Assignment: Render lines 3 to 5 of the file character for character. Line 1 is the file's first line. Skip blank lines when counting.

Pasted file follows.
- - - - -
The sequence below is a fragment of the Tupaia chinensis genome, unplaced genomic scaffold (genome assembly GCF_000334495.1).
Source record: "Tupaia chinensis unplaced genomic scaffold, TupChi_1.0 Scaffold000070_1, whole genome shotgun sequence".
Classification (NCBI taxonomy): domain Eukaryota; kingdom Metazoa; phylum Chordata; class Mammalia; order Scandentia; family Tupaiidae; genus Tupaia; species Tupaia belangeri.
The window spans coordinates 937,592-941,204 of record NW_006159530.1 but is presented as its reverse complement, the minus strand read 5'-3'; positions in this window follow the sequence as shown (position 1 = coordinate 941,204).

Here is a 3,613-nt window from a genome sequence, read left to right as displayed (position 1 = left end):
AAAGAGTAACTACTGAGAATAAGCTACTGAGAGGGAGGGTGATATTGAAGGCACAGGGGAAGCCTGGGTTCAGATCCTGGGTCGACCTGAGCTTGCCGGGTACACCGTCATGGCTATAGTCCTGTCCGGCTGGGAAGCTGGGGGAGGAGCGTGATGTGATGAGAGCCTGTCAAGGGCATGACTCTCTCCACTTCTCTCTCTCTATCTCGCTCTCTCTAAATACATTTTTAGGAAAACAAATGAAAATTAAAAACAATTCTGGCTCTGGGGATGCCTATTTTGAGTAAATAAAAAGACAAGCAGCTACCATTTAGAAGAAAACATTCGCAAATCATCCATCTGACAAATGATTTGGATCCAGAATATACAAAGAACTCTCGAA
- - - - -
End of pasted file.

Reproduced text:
Classification (NCBI taxonomy): domain Eukaryota; kingdom Metazoa; phylum Chordata; class Mammalia; order Scandentia; family Tupaiidae; genus Tupaia; species Tupaia belangeri.
The window spans coordinates 937,592-941,204 of record NW_006159530.1 but is presented as its reverse complement, the minus strand read 5'-3'; positions in this window follow the sequence as shown (position 1 = coordinate 941,204).

Here is a 3,613-nt window from a genome sequence, read left to right as displayed (position 1 = left end):